The Storm

There comes a time when despite your best efforts to avoid further chaos in your life, you are faced with a crisis.  Regardless of your emotional state, you have to find a way to maintain your sanity and weather the storm.  In my case, it just so happens that this crisis involved my father.  He will be turning 85 on September 20th.  As far as someone who is 84 is concerned, he is in good health.  However, he does suffer with terrible memory loss, and has occasionally been known to pass out.  A few weeks ago, for a reason that is unclear, he proceeded down to the basement in his house, lost his balance, and fell.  The floor in the basement is essentially concrete.  By the time I heard about it, he was in the ER at the hospital nearby, and was just a mess. 

Ever since my mom passed away, and I was institutionalized, I find it extremely difficult to set foot in any hospital.  Let alone the one that had me committed.  Walking into that place brought back every unpleasant feeling that I had been trying to avoid.  On top of those feelings of sheer terror, and the burning in my stomach, you can add the fear that I was also going to lose my dad.  I’m just not ready for that.  I know nobody is ever ready to lose a loved one, but since I still haven’t recovered from losing my mom and my brother, I am even less likely to recover from the loss of my father. 

Thankfully, when I entered the ER where he was being treated, I knew that he was awake and fairly aware.  He was confused, and kept talking about strange things.  However, judging by the enormous cut on his head, and his torn up little body, this was no shock to me.  I so wanted to stay with him, and talk him through this.  Yet, I so needed to get out of there.  It’s a horrible, horrible feeling.  Knowing that you can’t be there for someone 100% because you are so lost in the maze of your own fears.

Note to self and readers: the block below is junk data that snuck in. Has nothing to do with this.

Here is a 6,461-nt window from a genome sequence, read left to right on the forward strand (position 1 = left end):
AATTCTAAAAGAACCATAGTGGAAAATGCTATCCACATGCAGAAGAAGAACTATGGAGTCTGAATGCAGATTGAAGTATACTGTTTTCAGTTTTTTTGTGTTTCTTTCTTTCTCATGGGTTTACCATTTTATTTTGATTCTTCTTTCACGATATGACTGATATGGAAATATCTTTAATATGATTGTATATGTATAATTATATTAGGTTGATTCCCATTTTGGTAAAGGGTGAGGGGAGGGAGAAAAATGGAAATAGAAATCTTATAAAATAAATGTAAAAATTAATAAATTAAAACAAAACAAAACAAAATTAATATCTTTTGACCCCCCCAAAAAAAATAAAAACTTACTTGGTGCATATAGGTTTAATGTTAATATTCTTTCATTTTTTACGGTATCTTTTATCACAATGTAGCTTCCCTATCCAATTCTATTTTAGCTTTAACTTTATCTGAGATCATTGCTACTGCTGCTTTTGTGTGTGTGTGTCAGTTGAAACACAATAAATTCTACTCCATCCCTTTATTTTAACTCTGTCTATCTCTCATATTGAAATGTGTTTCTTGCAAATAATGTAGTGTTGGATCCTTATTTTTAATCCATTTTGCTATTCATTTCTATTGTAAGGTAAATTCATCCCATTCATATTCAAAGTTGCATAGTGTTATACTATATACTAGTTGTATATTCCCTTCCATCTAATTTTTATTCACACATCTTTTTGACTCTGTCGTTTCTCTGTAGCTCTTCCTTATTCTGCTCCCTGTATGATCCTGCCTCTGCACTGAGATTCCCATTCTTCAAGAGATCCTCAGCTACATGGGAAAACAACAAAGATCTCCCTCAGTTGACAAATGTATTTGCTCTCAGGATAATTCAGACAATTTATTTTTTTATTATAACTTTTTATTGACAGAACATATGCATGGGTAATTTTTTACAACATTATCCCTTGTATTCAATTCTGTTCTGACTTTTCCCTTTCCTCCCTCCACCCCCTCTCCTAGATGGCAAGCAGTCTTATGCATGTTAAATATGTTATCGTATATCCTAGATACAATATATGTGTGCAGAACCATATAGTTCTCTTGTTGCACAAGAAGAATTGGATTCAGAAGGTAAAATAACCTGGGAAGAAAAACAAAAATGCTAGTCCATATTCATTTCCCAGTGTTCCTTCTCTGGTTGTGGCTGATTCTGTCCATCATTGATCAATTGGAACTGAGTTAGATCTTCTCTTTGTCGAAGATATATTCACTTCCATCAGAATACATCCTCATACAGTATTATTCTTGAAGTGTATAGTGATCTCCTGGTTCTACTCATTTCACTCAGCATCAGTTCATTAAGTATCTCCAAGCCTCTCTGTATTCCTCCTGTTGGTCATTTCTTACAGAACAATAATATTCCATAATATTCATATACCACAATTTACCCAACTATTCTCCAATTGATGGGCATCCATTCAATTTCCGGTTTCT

Since that day, my dad has been moved a couple of times, and has had surgery on his neck.  They removed 4 sections of his neck and replaced them with metal rods.  Had he not had the surgery, and he fell again, he would have been paralyzed.  His current status is that he has physical therapy every day.  He is in a neck brace, his right hand is broken, and his left hand still hasn’t returned to a functional state. 

Every time we go see him, he recalls a letter that I wrote him this year for Father’s Day.  I decided that I wasn’t going to get him a card, I was going to write him a heartfelt letter.  Apparently, he had forgotten about it, and discovered it on his desk a few days before his accident.  He cries every time he recalls my words.  He said to me, “Boy, you’re a real writer.  I didn’t know you felt that way.  I feel the same way about you”.   Despite myself, I had to smile.  I knew that now he was truly aware of my feelings for him.  The best part?  I knew that he was proud of me, and now looked at me in a new way, because he knows I have writing skills.  What an amazing gift to receive through such a tragedy. 

I still have tremendous difficulty going to see him.  It’s very hard to see the one person that has always been your Superman, in that state.  Not to mention, I have to deal with the possibility of seeing family members that I have severed ties with.  If I can’t get there to see him, we call him and one of the nurses holds the phone up to his ear.  We are hoping he is released before his birthday.  I am working through my fear, and with the support of my husband, I hope to come to terms with the situation.  I love my father, and I am grateful that he now knows without a shadow of a doubt how much. 

True strength is not necessarily found where you would hope.  It is found in the subtle nuances of your daily life.  Every day that you wake up, and summon the energy to live, you are finding strength.  Now that you have lived through another catastrophe, you can breathe a sigh of relief. 

 

Dedicated to the memory of

Robin Williams

And

Joan Rivers

Thank you for the laughter.  You will be missed.

 


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